Savage River review – small town mystery is never terrible but never surprising either | Television
Yesou know the drill: a protagonist with a complicated past returns to his hometown, bringing old tensions to the surface. This town, of course, is riddled with mysterious deaths and disappearances, like every second rural spot in Australian film and television. Such settings and plot scenarios draw our storytellers like moths to the flame. And they’re dusted again in Savage River, a six-part series crafted with a certain atmospheric elegance by veteran director Jocelyn Moorhouse that lacks punch and invokes a serious case of deja vu.
Given the familiarity of the premise, which brings Miki (Katherine Langford, of 13 Reasons Why Fame) back to her hometown after serving 10 years in prison, the screenwriters (Giula Sandler, Belinda Bradley, Franz Docherty, Angie Fielder and Polly Staniford) needed to work especially hard to come up with something new. However, the show gorges itself on formula and locks itself into an unhappy pace where each new plot development feels right, old and designed to advance the narrative in a particular way.
I found myself constantly guessing at the experience rather than being swept away by the currents of the story. Unsubtle water-related metaphors and symbolism are part of the experience: the titular “wild river” being beautiful but, indeed, rather wild, or at least the scene of several crimes. I half wanted to see the writers lean into this concept in a schlocky way, summoning a crazy old character to warn people to stay away from water, yelling “that haunted river, haaaaunnnttteeedd!”
But the tone is serious, invoking double mysteries linked by place but separated in time, structurally reminiscent of The Dry and The Gloaming. One is about a death that happened a long time ago, for which Miki served her prison sentence. The second mystery involves a recent death, occurring shortly after the protagonist’s return, making her the prime suspect.
Upon her return, Miki reconnects with her twin brother Terry (Cooper van Grootel) and meets her niece Ocean (Hannah Bickerton). In a plot development that makes it clear that Smell-O-Vision never became a thing, she also lands a job as a “gut sorter” at the local butcher shop, where owner Kevin (Daniel Henshall) takes advantage of her employees, many of whom are refugees.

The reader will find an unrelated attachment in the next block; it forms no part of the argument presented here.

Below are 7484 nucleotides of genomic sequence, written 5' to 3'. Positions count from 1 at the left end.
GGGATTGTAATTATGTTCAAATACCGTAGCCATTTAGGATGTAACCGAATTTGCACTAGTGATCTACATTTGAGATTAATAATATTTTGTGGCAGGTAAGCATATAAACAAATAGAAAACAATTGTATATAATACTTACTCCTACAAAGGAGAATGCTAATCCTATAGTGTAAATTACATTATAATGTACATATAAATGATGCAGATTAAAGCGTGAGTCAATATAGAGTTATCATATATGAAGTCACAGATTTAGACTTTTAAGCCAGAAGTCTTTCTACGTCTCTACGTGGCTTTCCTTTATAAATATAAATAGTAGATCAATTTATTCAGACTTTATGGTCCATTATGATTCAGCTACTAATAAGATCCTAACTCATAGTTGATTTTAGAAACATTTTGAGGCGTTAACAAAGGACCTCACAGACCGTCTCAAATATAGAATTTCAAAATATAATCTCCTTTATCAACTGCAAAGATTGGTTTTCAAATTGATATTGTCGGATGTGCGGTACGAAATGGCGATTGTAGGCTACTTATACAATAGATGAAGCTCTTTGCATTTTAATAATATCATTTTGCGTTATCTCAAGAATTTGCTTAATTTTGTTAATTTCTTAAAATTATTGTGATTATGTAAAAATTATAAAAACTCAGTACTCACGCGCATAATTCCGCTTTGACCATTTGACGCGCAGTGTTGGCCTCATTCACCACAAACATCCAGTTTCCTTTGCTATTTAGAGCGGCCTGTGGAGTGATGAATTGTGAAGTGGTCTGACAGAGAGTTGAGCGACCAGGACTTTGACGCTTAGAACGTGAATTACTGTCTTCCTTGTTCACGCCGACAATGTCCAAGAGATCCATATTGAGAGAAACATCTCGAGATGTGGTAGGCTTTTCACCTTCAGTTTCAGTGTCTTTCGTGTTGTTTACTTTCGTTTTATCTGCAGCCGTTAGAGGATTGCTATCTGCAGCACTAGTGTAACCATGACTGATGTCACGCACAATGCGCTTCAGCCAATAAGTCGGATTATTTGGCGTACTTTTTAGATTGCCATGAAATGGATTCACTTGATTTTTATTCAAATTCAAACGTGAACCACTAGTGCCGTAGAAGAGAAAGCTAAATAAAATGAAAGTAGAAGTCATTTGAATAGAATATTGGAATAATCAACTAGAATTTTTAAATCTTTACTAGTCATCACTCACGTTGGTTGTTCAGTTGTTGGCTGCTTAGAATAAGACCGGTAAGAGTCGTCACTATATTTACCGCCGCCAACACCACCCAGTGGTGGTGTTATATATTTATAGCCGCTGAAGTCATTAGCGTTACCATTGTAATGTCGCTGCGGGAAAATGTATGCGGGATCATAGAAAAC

If there weren’t enough jiggery-pokery in this small community already, one of the butcher shop employees seems to have disappeared, adding a mysterious third installment. There’s also a local mayoral election that pits a grumpy former incumbent against a young, progressive candidate. This political context does not exactly position the drama in the face of the fires of revolution, but you know that the election will have meaning later.
There are early indications that the cast, while capable, won’t deliver hard-hitting performances. Jacqueline McKenzie comes closest as the Weeping Widow, but the focus is more on Langford, who pulls off a main (“mysterious”) mode but doesn’t take it to places of interest. Miki isn’t a particularly likable character and therefore we don’t care much about her background – which is crucial to the narrative.
Moorhouse offsets the script’s dark elements with a soft, tactile style that’s pleasing but doesn’t feel entirely suited to the material. Veteran cinematographer Don McAlpine – whose career dates back to Australian new wave productions such as Don’s Party, My Brilliant Career and Breaker Morant, as well as Hollywood classics including the 1987 action flick Predator – brings lots of air and light in the frame, but Savage River is a minor work in the repertoire of the discerning eye.
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The same goes for Moorhouse, whose movies include Proof and The Dressmaker, as well as TV productions she co-directed, like the gorgeous Wakefield and the excellent Stateless. In Savage River, Moorhouse’s soft touch brings elegance but reduces the impact of the drama, which is never terribly executed but (due to over-reliance on formula) very “so what?”
While the visuals look organic, the writing feels contrived. There are several references, for example, to a fireworks celebration in episode two (this review encompasses the first four), building anticipation for an event that will obviously be used to stage a twist or reveal. which changes the situation. The scenario is full of moments that are too neat, too staged, too marked out, too calculated. It’s like we’ve been down this river many times before.